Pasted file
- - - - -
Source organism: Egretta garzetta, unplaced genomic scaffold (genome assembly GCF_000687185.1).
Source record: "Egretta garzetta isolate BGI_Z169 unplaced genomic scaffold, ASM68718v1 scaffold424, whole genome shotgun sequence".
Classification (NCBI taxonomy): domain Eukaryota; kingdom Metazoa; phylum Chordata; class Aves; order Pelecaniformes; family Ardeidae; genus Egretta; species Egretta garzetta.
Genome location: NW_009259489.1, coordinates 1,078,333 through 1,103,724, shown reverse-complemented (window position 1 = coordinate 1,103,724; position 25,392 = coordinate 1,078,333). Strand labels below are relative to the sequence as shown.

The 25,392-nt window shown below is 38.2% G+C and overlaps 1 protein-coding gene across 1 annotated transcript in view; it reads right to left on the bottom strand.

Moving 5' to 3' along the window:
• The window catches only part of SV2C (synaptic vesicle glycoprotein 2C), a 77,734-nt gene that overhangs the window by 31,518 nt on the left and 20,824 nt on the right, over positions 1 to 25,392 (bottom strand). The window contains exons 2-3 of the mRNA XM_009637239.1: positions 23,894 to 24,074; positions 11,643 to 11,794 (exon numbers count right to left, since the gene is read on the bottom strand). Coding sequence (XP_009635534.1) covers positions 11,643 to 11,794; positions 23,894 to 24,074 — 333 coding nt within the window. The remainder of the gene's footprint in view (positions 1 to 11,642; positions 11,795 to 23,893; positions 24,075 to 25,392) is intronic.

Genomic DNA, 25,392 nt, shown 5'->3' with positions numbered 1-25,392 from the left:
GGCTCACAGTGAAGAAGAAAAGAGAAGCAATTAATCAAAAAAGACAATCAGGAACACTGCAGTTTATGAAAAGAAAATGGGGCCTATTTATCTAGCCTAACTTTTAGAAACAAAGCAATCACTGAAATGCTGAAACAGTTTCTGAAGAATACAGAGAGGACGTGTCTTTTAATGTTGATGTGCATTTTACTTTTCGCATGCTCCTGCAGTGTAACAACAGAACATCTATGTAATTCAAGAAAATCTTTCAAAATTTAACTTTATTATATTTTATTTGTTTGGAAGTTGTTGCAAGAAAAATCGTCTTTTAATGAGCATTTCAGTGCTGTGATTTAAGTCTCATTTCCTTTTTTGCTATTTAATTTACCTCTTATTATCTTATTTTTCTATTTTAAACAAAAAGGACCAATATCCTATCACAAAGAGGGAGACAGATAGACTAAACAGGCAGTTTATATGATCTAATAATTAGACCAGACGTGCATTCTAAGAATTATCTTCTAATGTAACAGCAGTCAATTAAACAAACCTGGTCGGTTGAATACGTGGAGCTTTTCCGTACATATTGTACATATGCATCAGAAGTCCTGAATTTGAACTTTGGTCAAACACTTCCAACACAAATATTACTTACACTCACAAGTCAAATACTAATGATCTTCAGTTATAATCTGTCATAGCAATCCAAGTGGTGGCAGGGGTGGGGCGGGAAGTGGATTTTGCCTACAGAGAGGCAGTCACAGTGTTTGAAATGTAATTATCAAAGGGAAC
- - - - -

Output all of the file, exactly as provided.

Source organism: Egretta garzetta, unplaced genomic scaffold (genome assembly GCF_000687185.1).
Source record: "Egretta garzetta isolate BGI_Z169 unplaced genomic scaffold, ASM68718v1 scaffold424, whole genome shotgun sequence".
Classification (NCBI taxonomy): domain Eukaryota; kingdom Metazoa; phylum Chordata; class Aves; order Pelecaniformes; family Ardeidae; genus Egretta; species Egretta garzetta.
Genome location: NW_009259489.1, coordinates 1,078,333 through 1,103,724, shown reverse-complemented (window position 1 = coordinate 1,103,724; position 25,392 = coordinate 1,078,333). Strand labels below are relative to the sequence as shown.

The 25,392-nt window shown below is 38.2% G+C and overlaps 1 protein-coding gene across 1 annotated transcript in view; it reads right to left on the bottom strand.

Moving 5' to 3' along the window:
• The window catches only part of SV2C (synaptic vesicle glycoprotein 2C), a 77,734-nt gene that overhangs the window by 31,518 nt on the left and 20,824 nt on the right, over positions 1 to 25,392 (bottom strand). The window contains exons 2-3 of the mRNA XM_009637239.1: positions 23,894 to 24,074; positions 11,643 to 11,794 (exon numbers count right to left, since the gene is read on the bottom strand). Coding sequence (XP_009635534.1) covers positions 11,643 to 11,794; positions 23,894 to 24,074 — 333 coding nt within the window. The remainder of the gene's footprint in view (positions 1 to 11,642; positions 11,795 to 23,893; positions 24,075 to 25,392) is intronic.

Genomic DNA, 25,392 nt, shown 5'->3' with positions numbered 1-25,392 from the left:
GGCTCACAGTGAAGAAGAAAAGAGAAGCAATTAATCAAAAAAGACAATCAGGAACACTGCAGTTTATGAAAAGAAAATGGGGCCTATTTATCTAGCCTAACTTTTAGAAACAAAGCAATCACTGAAATGCTGAAACAGTTTCTGAAGAATACAGAGAGGACGTGTCTTTTAATGTTGATGTGCATTTTACTTTTCGCATGCTCCTGCAGTGTAACAACAGAACATCTATGTAATTCAAGAAAATCTTTCAAAATTTAACTTTATTATATTTTATTTGTTTGGAAGTTGTTGCAAGAAAAATCGTCTTTTAATGAGCATTTCAGTGCTGTGATTTAAGTCTCATTTCCTTTTTTGCTATTTAATTTACCTCTTATTATCTTATTTTTCTATTTTAAACAAAAAGGACCAATATCCTATCACAAAGAGGGAGACAGATAGACTAAACAGGCAGTTTATATGATCTAATAATTAGACCAGACGTGCATTCTAAGAATTATCTTCTAATGTAACAGCAGTCAATTAAACAAACCTGGTCGGTTGAATACGTGGAGCTTTTCCGTACATATTGTACATATGCATCAGAAGTCCTGAATTTGAACTTTGGTCAAACACTTCCAACACAAATATTACTTACACTCACAAGTCAAATACTAATGATCTTCAGTTATAATCTGTCATAGCAATCCAAGTGGTGGCAGGGGTGGGGCGGGAAGTGGATTTTGCCTACAGAGAGGCAGTCACAGTGTTTGAAATGTAATTATCAAAGGGAAC